After some clarification on existing answers, if the intention is to increase contrast, then leave the small sub-highlights in those areas [sparkles, for want of a better word] less visible, then you could try brushing over with the burn tool
This is very rough & I've only done the tree & bottom right corner.
First, I punched up the contrast [...
I'll interpret your question in the opposite way everyone else has. You seem to me to be asking how to prevent the details becoming visible again. Once you have darkened your image, increase the black point. This will make the new shadows actually black, and prevent the details from being recovered.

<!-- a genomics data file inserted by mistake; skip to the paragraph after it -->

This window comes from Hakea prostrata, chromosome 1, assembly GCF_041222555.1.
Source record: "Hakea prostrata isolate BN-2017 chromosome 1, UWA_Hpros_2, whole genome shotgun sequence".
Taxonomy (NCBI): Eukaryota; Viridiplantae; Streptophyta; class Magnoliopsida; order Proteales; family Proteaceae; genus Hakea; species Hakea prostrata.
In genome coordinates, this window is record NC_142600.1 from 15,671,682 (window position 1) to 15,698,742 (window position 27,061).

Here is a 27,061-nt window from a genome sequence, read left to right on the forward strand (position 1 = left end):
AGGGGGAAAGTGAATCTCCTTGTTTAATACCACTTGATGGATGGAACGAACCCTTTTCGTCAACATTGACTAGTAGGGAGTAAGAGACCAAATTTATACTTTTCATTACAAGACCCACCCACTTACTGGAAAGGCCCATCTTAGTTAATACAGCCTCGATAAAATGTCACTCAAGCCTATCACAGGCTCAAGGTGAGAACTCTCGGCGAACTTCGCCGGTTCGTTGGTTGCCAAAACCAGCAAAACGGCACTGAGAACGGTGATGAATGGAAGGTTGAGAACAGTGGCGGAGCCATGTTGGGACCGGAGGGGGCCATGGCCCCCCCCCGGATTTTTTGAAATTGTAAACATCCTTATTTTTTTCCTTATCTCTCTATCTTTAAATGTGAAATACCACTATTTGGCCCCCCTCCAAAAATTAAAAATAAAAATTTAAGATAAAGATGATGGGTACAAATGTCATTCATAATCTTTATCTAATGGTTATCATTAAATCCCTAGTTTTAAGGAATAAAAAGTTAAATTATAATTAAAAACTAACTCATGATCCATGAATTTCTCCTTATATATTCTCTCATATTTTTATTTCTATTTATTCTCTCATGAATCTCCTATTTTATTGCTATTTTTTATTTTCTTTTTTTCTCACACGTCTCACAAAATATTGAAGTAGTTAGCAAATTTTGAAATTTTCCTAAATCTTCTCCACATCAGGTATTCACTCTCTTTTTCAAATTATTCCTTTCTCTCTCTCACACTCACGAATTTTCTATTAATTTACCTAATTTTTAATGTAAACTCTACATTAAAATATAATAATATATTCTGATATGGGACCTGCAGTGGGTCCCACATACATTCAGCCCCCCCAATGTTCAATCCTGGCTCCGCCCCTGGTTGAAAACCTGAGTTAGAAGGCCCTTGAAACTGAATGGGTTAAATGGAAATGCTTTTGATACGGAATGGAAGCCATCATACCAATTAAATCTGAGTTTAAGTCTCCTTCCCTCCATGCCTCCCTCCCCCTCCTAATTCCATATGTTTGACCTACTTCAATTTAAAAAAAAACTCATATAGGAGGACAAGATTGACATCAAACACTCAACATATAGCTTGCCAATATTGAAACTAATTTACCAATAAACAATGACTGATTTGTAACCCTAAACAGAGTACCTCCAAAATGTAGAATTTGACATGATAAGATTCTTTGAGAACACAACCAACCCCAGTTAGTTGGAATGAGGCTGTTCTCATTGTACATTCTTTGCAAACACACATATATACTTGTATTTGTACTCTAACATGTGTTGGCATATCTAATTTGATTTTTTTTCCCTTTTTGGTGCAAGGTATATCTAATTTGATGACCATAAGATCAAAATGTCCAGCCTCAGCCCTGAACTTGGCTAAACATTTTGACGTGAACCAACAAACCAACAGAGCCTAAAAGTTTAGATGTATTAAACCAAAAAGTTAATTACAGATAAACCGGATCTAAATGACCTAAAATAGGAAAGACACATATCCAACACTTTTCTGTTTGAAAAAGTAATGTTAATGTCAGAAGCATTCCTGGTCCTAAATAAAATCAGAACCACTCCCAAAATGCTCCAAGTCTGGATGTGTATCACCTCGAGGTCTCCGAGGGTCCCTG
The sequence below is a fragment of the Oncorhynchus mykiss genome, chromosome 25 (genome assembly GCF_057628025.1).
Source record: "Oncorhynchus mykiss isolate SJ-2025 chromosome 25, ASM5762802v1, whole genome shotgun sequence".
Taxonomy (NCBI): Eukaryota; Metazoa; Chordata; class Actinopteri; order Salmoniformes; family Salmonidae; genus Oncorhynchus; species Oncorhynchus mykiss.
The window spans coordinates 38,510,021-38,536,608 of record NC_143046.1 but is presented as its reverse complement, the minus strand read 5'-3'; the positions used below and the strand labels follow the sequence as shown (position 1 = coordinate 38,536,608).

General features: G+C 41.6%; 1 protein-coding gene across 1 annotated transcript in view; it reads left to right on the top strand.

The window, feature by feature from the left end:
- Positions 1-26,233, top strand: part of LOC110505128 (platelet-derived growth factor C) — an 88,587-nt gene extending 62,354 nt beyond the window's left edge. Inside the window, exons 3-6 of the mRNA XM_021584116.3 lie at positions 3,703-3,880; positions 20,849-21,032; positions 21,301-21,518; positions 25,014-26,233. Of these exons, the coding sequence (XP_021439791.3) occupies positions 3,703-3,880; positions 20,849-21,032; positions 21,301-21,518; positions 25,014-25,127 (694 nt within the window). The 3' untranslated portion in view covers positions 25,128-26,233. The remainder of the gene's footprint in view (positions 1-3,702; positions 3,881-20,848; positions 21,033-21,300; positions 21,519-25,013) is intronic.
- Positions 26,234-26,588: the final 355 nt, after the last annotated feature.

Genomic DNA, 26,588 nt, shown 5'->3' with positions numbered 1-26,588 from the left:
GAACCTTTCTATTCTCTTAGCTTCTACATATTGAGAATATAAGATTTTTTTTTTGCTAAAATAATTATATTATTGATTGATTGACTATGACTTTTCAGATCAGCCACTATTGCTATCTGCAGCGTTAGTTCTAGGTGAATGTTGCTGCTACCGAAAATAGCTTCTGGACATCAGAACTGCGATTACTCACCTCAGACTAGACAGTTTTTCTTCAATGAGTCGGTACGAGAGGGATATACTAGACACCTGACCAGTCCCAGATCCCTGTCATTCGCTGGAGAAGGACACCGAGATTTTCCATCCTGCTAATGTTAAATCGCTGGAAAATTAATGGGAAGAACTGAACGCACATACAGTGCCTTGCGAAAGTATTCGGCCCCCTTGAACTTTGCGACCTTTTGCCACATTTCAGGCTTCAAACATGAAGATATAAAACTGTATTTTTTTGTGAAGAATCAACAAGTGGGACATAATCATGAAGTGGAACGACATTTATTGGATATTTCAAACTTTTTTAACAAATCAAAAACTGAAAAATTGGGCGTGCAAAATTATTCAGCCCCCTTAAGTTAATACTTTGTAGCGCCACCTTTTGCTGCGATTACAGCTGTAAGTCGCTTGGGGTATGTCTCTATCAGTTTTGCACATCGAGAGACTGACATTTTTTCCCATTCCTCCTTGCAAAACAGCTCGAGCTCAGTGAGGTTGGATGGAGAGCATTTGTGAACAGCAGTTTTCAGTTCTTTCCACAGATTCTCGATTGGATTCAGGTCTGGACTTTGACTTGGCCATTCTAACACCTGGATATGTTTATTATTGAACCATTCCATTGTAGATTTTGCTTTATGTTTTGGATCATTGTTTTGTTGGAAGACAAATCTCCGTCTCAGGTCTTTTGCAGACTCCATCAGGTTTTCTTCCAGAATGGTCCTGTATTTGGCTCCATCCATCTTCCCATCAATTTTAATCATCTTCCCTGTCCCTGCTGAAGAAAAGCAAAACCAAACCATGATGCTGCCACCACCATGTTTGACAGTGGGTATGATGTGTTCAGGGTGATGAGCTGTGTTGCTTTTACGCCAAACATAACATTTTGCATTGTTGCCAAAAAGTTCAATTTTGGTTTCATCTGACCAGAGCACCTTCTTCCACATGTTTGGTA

You can do this in levels in most editors, or with curves:
A well know technique is called "luminosity masks". You create a selection mask where the pixels selection level is:
100% or near 100% in the luminosity range that you want to change,
0% or very low in the luminosity range you don't want to change,
intermediate for pixels between these two ranges
This done by:
making a grayscale copy of your image
If I understand your question correctly, you are looking for more control over the lightness and darkness over specific parts of an image - more than what the Levels tool gives you.
If so, then with Photoshop you have lots of options. I'll cover a few going from "blunt instrument" approach through to "potentially hours of work". Most general purpose image ...
If there were an easy solution to this, Camera manufacturers would have built it in-camera (and cashed out) long ago :)
Here's the problem.
The best modern cameras are sensitive to at most ~15 stops of dynamic range, whereas estimates have put the dynamic range of the human eye at around 20 stops (see this post, for example). In short, your camera can't ...